Province plans to extend moratorium on water bottling permits until Oct. 1

TORONTO – Ontario is proposing to extend the province’s moratorium on new water bottling permits another nine months.

The proposed extension was posted on the Environment Registry of Ontario on Nov. 18.

The original two-year moratorium, established on Jan. 1, 2017, was extended by one year and is set to end on Jan. 1, 2020. The new proposal would extend the moratorium until Oct. 1.

Local advocacy group Save Our Water supports the extension.

“This is a positive step that demonstrates the cooperation between levels of government to ensure the protection and proper stewardship of water,” member Donna McCaw stated in an email.

“This stewardship is what Save Our Water is working toward and expecting from our various levels of government.”

The moratorium prohibits:

– new permits for water bottling facilities;

– existing water bottling facilities from taking more groundwater than authorized in existing permits; and

– new or amended permits to conduct pumping tests to determine if groundwater could be used as a source for bottling.

The moratorium does not apply to water bottling facilities that source water from municipal water systems.

Government officials say the extension will provide the Ministry of the Environment, Conservation and Parks (MECP) time to complete its water quantity analysis and to consult the public and finalize changes to how the ministry manages water takings.

The proposal states “This way, we can be confident our programs, policies and science protect vital water resources while keeping Ontario open for business.

The proposal states, “Drought conditions in areas of southern and eastern Ontario in 2016, projected population and economic growth and the anticipated impacts of climate change have intensified concerns about water security in Ontario, particularly among communities that depend upon groundwater.

“These concerns prompted us to re-examine the current approach to managing water takings in the province, including the taking of groundwater for water bottling.”

McCaw said studies have shown Centre Wellington is in a precarious state when it comes to water.

“We now know from the Tier 3 Water Budgeting study that we are in a vulnerable area and one that is at significant risk for water quantity as the township is facing a water shortage by 2031,” stated McCaw in an email statement.

“This Tier 3 study funded by the province is not yet completed however.”

She added the province will now have time to consult and review science properly – and “It also allows the township to figure out how to manage a water shortfall.”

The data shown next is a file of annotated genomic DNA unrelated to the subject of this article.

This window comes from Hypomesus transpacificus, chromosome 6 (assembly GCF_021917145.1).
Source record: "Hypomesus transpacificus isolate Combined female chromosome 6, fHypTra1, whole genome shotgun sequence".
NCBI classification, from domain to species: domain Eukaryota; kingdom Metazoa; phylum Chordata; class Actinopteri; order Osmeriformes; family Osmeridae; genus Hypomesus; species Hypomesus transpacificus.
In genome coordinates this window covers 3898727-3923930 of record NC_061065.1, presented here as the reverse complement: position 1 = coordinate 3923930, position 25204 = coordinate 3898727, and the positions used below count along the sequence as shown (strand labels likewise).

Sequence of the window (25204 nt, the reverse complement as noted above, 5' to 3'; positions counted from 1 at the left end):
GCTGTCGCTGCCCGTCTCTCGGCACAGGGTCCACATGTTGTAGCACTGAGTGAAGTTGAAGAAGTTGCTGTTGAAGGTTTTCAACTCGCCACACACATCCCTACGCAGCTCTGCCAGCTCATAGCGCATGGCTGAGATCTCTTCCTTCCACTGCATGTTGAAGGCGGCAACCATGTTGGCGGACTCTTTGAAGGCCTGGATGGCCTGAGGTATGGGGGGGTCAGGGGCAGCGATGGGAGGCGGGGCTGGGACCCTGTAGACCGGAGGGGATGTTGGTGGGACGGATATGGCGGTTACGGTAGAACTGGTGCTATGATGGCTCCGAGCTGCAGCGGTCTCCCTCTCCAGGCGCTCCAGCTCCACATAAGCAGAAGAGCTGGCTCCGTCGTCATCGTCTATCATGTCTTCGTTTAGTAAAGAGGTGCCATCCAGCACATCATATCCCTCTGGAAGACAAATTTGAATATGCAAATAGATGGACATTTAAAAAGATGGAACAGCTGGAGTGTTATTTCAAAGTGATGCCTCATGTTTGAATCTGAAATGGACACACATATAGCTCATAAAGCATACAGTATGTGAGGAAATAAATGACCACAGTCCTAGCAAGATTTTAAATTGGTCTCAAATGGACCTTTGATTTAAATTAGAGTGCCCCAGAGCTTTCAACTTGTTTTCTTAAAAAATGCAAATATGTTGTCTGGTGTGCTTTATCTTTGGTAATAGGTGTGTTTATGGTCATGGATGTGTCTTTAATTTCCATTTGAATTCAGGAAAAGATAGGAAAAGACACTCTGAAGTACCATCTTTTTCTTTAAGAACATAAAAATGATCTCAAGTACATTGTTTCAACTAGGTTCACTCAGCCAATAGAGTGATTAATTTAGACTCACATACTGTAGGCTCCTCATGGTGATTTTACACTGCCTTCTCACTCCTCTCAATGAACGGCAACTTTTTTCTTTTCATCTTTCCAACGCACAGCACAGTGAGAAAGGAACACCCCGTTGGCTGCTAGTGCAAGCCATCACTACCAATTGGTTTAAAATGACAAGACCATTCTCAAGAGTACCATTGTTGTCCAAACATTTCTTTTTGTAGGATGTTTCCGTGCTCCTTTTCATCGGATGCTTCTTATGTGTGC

Officials with Nestlé Waters Canada, which has proposed water taking at an existing well on Middlebrook Road near Elora, also welcomed the extension of the moratorium.

“We have always agreed that new water bottling permits should be issued only when the science demonstrates a clear commitment to the health and sustainability of watersheds,” stated Nestlé Waters Canada president Adam Graves.

“Indeed, that is the standard we have and continue to uphold.”

Graves added, “As the government of Ontario takes this additional time to verify the extensive data and scientific evidence submitted already, we will work closely with our industry partners and ministry officials, regulators and stakeholders to ensure that all appropriate standards are not only met but surpassed.”

The moratorium regulation was implemented in the fall of 2016 to provide an opportunity to review the existing framework for managing water takings in Ontario, with a particular focus on groundwater takings by water bottling facilities.

Goals of the review were to:

– advance the understanding of water resources in the province, including how factors such as climate change and population growth may affect the sustainability of these resources; and

– evaluate existing rules and policies that govern water taking, with a particular focus on groundwater takings by water bottling facilities.

The ministry has completed its review and, based on the findings, is considering opportunities to update the existing water-taking framework to make it more resilient to managing current and anticipated water quantity challenges.

During the moratorium, existing water bottling operations, such as the Nestlé Waters wells in Hillsburgh and Aberfoyle, can continue operating under existing/previous permits.